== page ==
Keeping the arts in the curriculum
Children love to perform, and they love to create. Their parents like to watch them act and dance, read the poems they’ve written, and display their artwork. They encourage creativity in their children.
Schools also should encourage creative pursuits and engage students in the arts. Children connect more deeply with the lessons. They look forward to coming to school because they are excited about performing creatively. Increased attendance among students correlates directly to improved student achievement.
Our passion for keeping the arts in the curriculum tends to wax and wane according to accountability demands and funding levels.
The benefits of an arts education
Most educators know about the connection between arts education and academic rigor. Arts education not only inspires students, but it also motivates them. Students exposed to an arts education have:
- Higher scores in math, reading, and writing
- Fewer disciplinary referrals
- Better school attendance
- Demonstrated greater empathy for those in the community
- Improved graduation rates
The arts spark creativity, and in doing so, may help to rewire the brain and how it thinks.
School districts dedicated to the arts
Some schools around the nation have made a commitment to revitalizing and reinventing themselves through art education. Large cities like Dallas and New York City are bringing the arts back into schools. Doing so has taken a village of artists, composers, visionaries, and philanthropists.
To ensure that the arts have a place in the curriculum, they must be sustainable. Chicago and Minneapolis have worked diligently to ensure that the arts become entrenched in the curriculum.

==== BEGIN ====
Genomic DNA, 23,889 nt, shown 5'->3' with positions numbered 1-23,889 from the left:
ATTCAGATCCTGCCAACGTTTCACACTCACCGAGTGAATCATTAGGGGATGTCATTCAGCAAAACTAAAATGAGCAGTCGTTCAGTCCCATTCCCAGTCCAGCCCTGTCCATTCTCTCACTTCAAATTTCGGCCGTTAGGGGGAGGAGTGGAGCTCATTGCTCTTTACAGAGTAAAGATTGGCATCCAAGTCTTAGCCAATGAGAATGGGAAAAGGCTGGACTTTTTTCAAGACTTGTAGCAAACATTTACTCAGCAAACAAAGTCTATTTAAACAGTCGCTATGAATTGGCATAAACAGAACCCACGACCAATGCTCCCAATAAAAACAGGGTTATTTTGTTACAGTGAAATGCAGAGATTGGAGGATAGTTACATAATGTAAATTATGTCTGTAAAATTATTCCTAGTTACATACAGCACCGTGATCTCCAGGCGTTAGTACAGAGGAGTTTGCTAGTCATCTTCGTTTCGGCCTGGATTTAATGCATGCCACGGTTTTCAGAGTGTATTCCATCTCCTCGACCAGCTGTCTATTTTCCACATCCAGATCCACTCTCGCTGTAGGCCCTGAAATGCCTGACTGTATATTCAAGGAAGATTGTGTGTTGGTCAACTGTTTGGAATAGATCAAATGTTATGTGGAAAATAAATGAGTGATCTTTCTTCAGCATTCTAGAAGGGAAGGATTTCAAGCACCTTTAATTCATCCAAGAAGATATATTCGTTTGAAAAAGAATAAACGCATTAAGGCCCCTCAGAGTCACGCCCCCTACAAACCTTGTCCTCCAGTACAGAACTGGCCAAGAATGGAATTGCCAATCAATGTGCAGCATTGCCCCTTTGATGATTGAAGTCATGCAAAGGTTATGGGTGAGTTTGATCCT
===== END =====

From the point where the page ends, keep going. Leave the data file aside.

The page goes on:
Unfortunately, not all schools have been able to sustain an arts program.
The arts-integrated curriculum
If your school cannot or will not make the arts part of the curriculum, you can do your part in your subject area. Integrate the arts into your lessons in these ways:
- Perform plays instead of reading them. ELA classes can mount a production and invite the history classes to be the audience.
- Include dance as part of PE classes.
- Use call and response and a way to incorporate rhythm. Even handclapping can set the pace as students answer math questions or read aloud.
- Create human sculptures by dressing up as historical figures.
- Analyze sound waves from a guitar string, a drum beat, or a single note from a brass instrument.
- Interpret paintings from a variety of perspectives. What are the mathematical properties? How does paint bond to canvas? What themes can students find?
- Study plot development in operas and symphonies.
- Create illustrations as summaries of chapters.
- Listen to music from different historical periods.
Don’t stress over not being able to carry a tune in a bucket or paint anything on a paper. Let your students tap into some of their more creative multiple intelligences. They’ll do the creative part.
Children look forward to the opportunity to be creative, and they welcome lessons that include the arts. Your willingness to use the arts as a complement to your lessons will motivate and inspire your students.
Our students need the arts in their lives. We owe it to them to keep the arts in their curriculum.